It’s funny because when the Love announcement was made, I saw this tweet that said, “Love just got darker.” And I don’t know if that’s necessarily true; maybe I just got a bit brighter. There is a darkness to what I do, but it’s never macabre or unpleasant and I always try to adapt to the situation. The clients I’ve worked with vary from pure brands like Calvin to flashy brands like Cavalli. And I enjoy that diversity. I enjoy sitting in a room full of embroidery and fur and gold trimmings one day, and then going into a different setting the following day where it’s all about stripping things away. Love is a very positive publication. So on the one hand, it kind of works to go against that and give it another voice, but at the same time, I’m not going in there to paint the walls black. Continue Reading “Back to the Dark Side: Panos Yiapanis on Love and His Creative Evolution” »
Rosie On The Runway, James Franco To Play Mapplethorpe, Harper Beckham’s “Ridiculous” Wardrobe, And More…
Rosie Huntington-Whiteley ended her year-long catwalk hiatus to strut down the runway in the Animale fashion show in São Paulo. The model donned two looks from designer Priscilla Darolt’s Fall ’12 collection. [Telegraph]
James Franco has reportedly signed on to play Robert Mapplethorpe in an upcoming biopic about the photographer directed by Ondi Timoner. No word yet on who will play his pal Patti Smith. [Hint]
Watch out, Suri, there’s a new baby style star in town. David and Victoria Beckham’s 6-month-old daughter Harper has already been seen wearing Chloé tights and Bonpoint looks. “Her wardrobe is ridiculous,” her dad jokes. “I’m glad I got a two-year contract.” [Vogue U.K.]
Courtney Love, who faced eviction from her West Village town house after she reportedly set it on fire, has won her court battle. Despite her triumph in the case, Love is moving out when the lease expires in February to a new spot downtown. [Page Six]
Art week kicked into gear last night at London’s Cuckoo Club, where the likes of Courtney Love, Michael Stipe, Tali Lennox, and Daisy Lowe gathered for the “Rave in a Cave”-themed party fêting the debut issue of AWE (Art Wednesday Editorial) magazine. “I’m not hungover, luckily, but more than a few people might be—it was pretty wild,” co-founder and editor Max Bergius says of last night’s festivities.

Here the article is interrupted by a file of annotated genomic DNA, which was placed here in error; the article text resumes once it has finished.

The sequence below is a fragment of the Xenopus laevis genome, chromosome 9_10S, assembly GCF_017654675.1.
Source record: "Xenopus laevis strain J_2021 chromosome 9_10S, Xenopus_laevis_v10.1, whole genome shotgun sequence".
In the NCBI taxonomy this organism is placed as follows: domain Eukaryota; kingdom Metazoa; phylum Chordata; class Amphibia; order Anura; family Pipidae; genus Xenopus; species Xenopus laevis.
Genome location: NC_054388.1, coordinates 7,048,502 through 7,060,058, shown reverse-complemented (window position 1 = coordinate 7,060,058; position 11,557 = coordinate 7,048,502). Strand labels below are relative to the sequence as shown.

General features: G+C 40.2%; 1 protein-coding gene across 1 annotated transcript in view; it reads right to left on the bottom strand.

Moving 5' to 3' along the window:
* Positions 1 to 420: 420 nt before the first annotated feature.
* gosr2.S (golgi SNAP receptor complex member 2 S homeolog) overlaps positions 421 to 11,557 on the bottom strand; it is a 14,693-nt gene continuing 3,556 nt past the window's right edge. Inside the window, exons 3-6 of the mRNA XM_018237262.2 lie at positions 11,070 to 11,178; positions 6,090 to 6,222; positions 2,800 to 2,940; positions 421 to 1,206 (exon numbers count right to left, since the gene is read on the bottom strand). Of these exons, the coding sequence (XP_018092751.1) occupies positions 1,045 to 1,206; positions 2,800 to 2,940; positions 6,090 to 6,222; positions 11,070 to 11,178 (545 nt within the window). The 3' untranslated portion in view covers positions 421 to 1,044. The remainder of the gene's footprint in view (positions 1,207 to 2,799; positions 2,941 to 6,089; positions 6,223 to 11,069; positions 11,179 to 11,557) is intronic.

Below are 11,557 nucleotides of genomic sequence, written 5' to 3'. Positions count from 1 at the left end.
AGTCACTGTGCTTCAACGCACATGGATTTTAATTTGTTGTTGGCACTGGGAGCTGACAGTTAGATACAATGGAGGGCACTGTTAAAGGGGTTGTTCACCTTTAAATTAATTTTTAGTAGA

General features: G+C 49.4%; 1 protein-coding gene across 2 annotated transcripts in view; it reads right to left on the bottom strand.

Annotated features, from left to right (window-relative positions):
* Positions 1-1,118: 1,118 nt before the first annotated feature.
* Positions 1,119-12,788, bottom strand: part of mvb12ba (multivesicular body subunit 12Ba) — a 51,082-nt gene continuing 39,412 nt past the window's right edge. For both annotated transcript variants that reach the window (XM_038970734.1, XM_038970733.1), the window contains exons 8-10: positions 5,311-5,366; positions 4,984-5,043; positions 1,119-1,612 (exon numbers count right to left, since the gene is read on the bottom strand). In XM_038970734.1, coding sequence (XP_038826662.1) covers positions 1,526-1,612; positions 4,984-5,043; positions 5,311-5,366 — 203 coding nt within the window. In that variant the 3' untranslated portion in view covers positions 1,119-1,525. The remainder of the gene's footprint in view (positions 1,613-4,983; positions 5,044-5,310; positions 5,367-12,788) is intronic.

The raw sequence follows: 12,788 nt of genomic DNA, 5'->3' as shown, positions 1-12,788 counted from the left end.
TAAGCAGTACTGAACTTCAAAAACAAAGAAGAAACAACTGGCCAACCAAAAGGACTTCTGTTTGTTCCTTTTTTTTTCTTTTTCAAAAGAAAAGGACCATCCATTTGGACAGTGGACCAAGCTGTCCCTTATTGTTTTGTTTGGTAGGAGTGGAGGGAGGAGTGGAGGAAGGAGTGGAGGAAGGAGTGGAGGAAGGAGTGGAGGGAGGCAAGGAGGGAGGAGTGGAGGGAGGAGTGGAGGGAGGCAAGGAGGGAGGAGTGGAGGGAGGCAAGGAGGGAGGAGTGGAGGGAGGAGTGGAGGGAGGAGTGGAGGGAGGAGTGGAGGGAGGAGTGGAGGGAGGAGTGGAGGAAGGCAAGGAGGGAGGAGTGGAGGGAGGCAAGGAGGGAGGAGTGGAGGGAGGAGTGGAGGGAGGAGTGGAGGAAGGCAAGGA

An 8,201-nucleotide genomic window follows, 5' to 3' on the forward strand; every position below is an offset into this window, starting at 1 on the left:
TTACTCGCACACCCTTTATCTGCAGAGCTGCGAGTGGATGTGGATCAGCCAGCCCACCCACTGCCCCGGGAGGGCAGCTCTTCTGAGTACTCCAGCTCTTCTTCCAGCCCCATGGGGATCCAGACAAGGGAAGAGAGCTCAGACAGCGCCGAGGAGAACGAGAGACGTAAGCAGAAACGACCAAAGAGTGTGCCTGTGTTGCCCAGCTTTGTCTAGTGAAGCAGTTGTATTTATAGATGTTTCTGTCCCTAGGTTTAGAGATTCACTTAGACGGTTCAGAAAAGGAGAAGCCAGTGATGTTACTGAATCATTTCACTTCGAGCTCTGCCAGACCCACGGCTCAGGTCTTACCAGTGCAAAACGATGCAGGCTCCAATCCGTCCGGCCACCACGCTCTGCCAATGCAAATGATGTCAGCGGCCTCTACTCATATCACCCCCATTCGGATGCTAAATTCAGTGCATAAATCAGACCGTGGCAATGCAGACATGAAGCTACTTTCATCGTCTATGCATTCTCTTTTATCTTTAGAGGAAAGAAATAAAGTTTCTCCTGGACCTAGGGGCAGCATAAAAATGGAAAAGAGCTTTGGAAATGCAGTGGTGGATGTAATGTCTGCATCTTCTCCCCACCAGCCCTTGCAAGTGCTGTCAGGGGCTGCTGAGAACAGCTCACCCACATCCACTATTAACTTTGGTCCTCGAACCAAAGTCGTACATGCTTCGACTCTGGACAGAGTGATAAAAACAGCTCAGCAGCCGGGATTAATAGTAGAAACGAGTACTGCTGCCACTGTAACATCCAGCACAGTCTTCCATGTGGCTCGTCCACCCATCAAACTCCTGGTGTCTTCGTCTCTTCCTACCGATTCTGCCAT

Today, Bergius was still punchdrunk from the excitement of seeing his magazine finally come to fruition (his first glimpse of the final copy was at 3 p.m. yesterday). Roughly a year ago, Bergius started his site, ArtWednesday.com, and then decided to do the unconventional and turn it into a magazine with his friend James Penfold. “It seemed like a physical version was important because Web content is so disposable,” he explains. So, they enlisted a team that included Paola Kudacki, Maryna Linchuk, Annabel Tollman, Todd Selby, and William Eadon to work on their first issue of their biannual arts and culture mag.
“The most challenging thing is stepping up to the mark and being able to produce something that is original,” Bergius says. “There are so many incredible magazines out there, but many of them have similar themes and the same people going through them.” In the case of AWE magazine, the photographers and writers were given free rein to do whatever they wanted, with Bergius and Penfold on the sidelines, simply “guiding them in a way that allowed their creativity to come out.” In the case of some of the contributors, they were asked to step outside their comfort zone and do a job they had almost never done before. There’s an eclectic, innovative assortment of stories, including Selby’s shoot with Robert Wilson, unpublished photos by Alvin Baltrop, and Lily Cole’s feature on sustainability. If those topics feel too PG for your liking, Bergius says, “What’s the word? Well, Paola’s shoot with Maryna is a bit dirty; it’s adult art.”